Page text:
Getting Up-Close and Personal with Birds

Bird observatories offer a close-up look at fall migration.

Searching for a bird in the bush? Why not try a bird in the hand.

With fall migration underway, the Yukon’s two bird-banding stations (known more properly as bird observatories) are now open for visitors and volunteers.

Essentially a small outdoor camp, the Teslin Lake Bird Observatory is operated by Ben Schonewille, and the Albert Creek Observatory, near Upper Liard, is run by Ted Muphy-Kelly.

The stations help monitor bird migrations in the southern Yukon. They also provide educational and training opportunities for students and offer tourists a unique attraction.

Using a combination of mist netting (banding), counts and observations, the goal is to estimate the total number of birds within (or passing though) a specific area during a standardized period of time.

Dozens of birds are caught each day in the fine mist nets erected for the observation times.

With nets checked every 15 minutes, the birds are tenderly removed and carefully placed in cloth bags (hundreds are are made by volunteers), which calms them. They are then carried to nearby tables, gently removed, measured, checked for gender and age, banded – and set free. It takes just minutes.

This fall, the stations will be operating until Sept. 20 with bird banders.

Jukka Jantunen (on-site at Teslin Lake) and Jillian Johnston are joining Murphy-Kelly this year at Albert Creek.

“Collectively, we have banded over 45,000 birds of 82 species at the two stations since we began operating,” says Ben Schonewille, who got hooked on birds working as a student for Murphy-Kelly under the Summer Training and Employment Program (STEP).

The Albert Creek station has been running since 2001, and the Teslin station since 2005. The Yukon Bird Club is the main sponsor, this year, with most funding provided by government and non-government organizations.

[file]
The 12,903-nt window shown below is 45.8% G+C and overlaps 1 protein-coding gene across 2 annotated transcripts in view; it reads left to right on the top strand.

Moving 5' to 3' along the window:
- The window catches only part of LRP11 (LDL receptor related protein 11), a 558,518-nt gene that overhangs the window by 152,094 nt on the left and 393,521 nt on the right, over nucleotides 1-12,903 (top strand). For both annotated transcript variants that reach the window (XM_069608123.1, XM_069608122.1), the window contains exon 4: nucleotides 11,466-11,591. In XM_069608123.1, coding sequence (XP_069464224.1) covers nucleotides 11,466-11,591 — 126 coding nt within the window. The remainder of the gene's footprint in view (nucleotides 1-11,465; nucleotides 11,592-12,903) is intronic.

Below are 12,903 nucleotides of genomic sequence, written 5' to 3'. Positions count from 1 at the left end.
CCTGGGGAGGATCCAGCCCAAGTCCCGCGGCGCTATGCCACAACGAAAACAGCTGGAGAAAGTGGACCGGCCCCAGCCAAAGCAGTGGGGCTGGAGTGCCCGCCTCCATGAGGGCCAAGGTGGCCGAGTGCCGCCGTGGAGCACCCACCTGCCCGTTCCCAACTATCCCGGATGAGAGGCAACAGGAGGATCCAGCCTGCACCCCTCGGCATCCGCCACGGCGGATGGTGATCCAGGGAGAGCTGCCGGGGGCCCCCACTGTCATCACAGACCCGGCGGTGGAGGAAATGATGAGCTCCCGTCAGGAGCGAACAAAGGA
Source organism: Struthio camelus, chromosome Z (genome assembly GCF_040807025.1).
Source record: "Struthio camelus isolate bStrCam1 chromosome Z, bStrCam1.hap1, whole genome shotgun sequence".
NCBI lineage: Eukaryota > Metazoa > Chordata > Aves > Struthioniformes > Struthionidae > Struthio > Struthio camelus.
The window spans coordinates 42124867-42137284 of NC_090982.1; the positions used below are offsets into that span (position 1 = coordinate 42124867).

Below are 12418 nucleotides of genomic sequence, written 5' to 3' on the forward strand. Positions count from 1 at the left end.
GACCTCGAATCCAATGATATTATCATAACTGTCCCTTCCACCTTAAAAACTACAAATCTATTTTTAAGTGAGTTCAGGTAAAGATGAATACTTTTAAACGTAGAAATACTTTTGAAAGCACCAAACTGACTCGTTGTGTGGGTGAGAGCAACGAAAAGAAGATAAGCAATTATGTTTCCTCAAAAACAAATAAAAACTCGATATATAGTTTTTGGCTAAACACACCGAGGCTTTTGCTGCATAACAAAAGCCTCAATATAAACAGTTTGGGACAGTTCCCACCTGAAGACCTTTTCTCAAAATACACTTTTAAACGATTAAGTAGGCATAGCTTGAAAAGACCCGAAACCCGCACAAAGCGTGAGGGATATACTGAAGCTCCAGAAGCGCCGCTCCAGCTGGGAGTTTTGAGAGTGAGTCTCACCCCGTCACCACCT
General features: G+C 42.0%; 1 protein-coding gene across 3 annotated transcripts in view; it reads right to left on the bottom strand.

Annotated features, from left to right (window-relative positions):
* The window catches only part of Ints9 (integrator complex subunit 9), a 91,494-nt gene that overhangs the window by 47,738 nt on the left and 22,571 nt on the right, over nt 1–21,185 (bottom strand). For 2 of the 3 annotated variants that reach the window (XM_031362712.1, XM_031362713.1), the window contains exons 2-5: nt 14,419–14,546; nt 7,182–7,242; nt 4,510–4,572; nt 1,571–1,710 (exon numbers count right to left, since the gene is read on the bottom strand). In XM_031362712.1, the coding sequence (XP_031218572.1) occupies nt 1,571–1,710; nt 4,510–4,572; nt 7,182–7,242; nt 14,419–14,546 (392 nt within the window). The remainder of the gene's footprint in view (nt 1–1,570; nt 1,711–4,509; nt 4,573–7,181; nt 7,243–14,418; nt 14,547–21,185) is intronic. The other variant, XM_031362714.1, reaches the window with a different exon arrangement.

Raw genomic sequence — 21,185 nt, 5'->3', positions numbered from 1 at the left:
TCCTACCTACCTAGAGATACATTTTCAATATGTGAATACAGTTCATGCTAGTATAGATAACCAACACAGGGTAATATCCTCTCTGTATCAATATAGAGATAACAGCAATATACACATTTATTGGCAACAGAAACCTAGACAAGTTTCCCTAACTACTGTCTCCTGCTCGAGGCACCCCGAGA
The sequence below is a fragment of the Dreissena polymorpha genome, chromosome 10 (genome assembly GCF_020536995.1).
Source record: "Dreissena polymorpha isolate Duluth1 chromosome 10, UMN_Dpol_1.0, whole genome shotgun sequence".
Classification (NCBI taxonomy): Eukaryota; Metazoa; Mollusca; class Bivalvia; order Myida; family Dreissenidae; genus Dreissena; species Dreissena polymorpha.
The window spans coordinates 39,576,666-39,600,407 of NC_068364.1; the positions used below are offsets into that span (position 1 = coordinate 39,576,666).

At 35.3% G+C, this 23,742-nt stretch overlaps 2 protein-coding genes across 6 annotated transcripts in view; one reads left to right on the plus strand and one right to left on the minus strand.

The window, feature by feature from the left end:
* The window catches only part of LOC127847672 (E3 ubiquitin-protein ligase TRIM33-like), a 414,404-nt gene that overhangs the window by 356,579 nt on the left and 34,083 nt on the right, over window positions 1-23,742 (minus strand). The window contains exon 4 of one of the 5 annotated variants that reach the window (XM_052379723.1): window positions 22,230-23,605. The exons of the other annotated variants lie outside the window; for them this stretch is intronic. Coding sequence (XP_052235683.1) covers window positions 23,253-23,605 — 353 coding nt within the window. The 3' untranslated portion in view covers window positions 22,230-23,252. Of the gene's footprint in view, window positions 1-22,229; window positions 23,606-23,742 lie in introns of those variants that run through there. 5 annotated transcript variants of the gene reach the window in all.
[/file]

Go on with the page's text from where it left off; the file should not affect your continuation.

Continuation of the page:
Birds large and small have found their way into brief captivity at the two outdoor stations: hawks and owls, woodpeckers as well as hordes of tiny red polls, warblers, sparrows, chickadees and swallows. Overflying ducks, swans and other birds are also recorded.

“It’s exciting … you never know what we are going to catch,” says Schonewille, who, like Murphy-Kelly, has volunteered hundreds of hours at the stations. The pair received this year’s Yukon Biodiversity Award from the Yukon Science Institute.

Where do the birds go?

After coming here to breed, nest and rear their young, they’re headed to southern Canada, the Lower 48 or maybe South America, to winter. (To date, three birds banded here have been recaptured in southern Canada and the United States.)

Climate change, loss of habitat and changing weather all play a role in the migration numbers, which for some species, such as the Olive-sided Flycatcher and the Rusty Blackbird, are declining dramatically.

Families and school groups are welcome, but if possible, giving notice is helpful to ensure there will be enough personnel at the stations to handle the visits.

The banders usually have colourful bird stickers on hand to give to children who may be too young to handle the birds themselves. All get a close-up look, though.

Who knows where there might be another young bird bander, just waiting in the wings.

Jenny Trapnell is the field trip co-ordinator for the Yukon Bird Club. For information on trips, go to or e-mail [email protected] to request a free notice of upcoming events.

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